In 2013, Corrections Corporation of America is "celebrating" its thirtieth anniversary. We believe there is nothing to celebrate about 30 years of profiting off of incarceration. In response Grassroots Leadership and Public Safety and Justice Campaign published "The Dirty Thirty: Nothing to Celebrate About Thirty Years of Corrections Corporation of America," a list of thirty stories that exhibit the most troubling aspects of the company's history. Each week we'll highlight one of these stories. Click here to view the full report. Printed copies are available in limited quanitity. For more information please contact Kymberlie Quong Charles.
The Columbia Training Center was renovated from a mental health treatment center into a juvenile detention facility in the 1990s. Originally run by Rebound, it was intended to hold young offenders temporarily until they could be placed in a wilderness treatment program.  In 1996, the state decided to end its contract with Rebound and instead rely on Corrections Corporation of America to manage the facility. CCA took control in June; by August, seven young people incarcerated there had escaped (all were recaptured). CCA blamed the building, saying that it was never meant to house 400 people.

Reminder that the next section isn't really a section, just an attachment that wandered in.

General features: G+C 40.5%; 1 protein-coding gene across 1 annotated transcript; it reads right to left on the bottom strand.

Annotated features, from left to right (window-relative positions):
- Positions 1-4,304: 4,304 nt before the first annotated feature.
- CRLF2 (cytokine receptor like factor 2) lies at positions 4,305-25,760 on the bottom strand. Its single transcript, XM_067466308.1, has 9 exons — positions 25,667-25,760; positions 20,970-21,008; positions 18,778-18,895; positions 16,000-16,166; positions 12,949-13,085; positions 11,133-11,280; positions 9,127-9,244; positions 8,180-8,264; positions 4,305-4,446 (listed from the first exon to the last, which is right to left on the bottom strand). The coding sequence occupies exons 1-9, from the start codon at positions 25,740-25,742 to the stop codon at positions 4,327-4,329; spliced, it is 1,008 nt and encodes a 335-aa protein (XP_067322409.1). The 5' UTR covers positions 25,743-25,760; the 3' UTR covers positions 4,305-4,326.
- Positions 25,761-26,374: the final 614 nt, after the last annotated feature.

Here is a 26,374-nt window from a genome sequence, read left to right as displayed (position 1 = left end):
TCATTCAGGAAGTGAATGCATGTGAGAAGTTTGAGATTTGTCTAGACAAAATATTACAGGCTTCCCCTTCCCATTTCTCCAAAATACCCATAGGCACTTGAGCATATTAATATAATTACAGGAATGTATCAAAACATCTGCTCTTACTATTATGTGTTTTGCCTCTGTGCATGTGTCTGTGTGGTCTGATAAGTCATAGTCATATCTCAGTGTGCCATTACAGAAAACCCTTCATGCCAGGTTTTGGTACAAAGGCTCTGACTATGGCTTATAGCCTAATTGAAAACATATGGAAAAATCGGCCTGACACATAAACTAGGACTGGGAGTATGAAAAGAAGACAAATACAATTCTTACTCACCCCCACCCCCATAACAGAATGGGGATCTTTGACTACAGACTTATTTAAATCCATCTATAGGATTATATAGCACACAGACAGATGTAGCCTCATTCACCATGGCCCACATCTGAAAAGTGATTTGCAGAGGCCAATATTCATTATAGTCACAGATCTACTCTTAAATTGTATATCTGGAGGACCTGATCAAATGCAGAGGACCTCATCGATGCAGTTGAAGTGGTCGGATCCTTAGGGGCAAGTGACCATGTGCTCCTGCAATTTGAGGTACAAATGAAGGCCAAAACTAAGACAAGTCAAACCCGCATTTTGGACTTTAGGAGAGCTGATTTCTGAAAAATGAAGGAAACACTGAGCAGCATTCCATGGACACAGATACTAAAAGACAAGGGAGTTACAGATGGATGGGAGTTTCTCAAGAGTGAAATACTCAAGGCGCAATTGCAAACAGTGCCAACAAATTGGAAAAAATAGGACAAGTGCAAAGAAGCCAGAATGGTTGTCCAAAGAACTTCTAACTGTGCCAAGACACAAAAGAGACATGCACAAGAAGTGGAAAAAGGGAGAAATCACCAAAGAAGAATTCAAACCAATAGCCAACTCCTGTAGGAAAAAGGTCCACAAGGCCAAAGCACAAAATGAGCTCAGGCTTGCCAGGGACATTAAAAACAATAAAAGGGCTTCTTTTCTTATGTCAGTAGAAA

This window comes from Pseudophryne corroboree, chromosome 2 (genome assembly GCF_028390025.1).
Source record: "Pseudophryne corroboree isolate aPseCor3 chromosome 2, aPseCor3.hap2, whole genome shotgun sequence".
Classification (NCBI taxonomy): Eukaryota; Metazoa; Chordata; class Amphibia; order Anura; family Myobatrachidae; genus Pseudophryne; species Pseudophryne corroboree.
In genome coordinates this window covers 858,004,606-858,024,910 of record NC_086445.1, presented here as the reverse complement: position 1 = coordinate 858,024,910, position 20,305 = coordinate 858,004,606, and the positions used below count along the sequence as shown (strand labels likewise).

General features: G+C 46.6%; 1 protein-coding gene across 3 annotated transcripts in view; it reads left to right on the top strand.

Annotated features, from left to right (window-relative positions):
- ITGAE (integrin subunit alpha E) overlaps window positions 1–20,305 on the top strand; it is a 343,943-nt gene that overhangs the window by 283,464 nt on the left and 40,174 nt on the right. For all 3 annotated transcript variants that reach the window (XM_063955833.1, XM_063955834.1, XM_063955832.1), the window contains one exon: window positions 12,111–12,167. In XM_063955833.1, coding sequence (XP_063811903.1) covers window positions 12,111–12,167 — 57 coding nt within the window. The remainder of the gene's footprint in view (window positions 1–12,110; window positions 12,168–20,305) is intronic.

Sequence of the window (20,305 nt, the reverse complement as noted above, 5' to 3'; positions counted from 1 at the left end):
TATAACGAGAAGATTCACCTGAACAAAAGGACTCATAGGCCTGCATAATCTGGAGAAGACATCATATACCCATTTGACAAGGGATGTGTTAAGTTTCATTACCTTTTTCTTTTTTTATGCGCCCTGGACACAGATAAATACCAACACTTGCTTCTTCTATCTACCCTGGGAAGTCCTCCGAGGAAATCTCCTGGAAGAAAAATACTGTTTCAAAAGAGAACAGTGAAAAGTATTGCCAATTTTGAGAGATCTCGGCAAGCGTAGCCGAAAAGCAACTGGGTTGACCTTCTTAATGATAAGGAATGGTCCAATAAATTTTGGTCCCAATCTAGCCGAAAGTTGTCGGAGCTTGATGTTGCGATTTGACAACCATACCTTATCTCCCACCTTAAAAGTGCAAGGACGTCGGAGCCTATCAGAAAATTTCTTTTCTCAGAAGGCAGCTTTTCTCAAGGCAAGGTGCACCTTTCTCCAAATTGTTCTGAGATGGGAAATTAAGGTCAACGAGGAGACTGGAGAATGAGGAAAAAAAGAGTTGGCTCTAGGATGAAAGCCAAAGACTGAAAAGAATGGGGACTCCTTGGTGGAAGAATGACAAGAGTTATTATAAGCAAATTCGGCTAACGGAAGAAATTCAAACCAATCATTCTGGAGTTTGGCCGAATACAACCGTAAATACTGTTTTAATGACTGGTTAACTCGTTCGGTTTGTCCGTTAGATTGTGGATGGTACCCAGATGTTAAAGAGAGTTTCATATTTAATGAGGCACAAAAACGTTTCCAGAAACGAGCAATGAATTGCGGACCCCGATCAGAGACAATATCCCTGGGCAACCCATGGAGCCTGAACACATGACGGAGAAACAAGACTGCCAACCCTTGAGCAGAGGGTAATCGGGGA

Seven escapes pale in comparison to the rampant allegations of abuse that came out of the Columbia Training Center. A lawsuit filed on behalf of William P, a fourteen-year old boy, successfully demonstrated that the boy had not just been physically abused, but that such abuse was an outcome of a CCA corporate policy of using excessive force to control teens at the center.  William, who was five feet tall and under 100 pounds, was maced, hog-tied, and placed in a cell with a much larger boy known to be a violent risk.  His story was repeated by teens who alleged similar abuse, such as being dragged through urine, improperly shackled, and subjected to teargas. A jury reached a verdict against CCA for $3 million in punitive damages after finding that the facility had a policy or practice of abusing kids. CCA was also ordered to pay $125,000 in damages to William P. Only a year into CCA’s operation of the facility, South Carolina ended its contract with CCA, citing numerous problems and continued dissatisfaction.
- “Jail firm may run juvenile facility,” St. Petersburg Times, February 26, 1997.
- Private Corrections Working Group, “South Carolina Hall of Shame,” December 15, 2000.
- Tara Herival and Paul Wright, eds. (2007) Prison Profiteers: Who Makes Money from Mass Incarceration. New York: W. W. Norton & Company, Inc., pg. 174.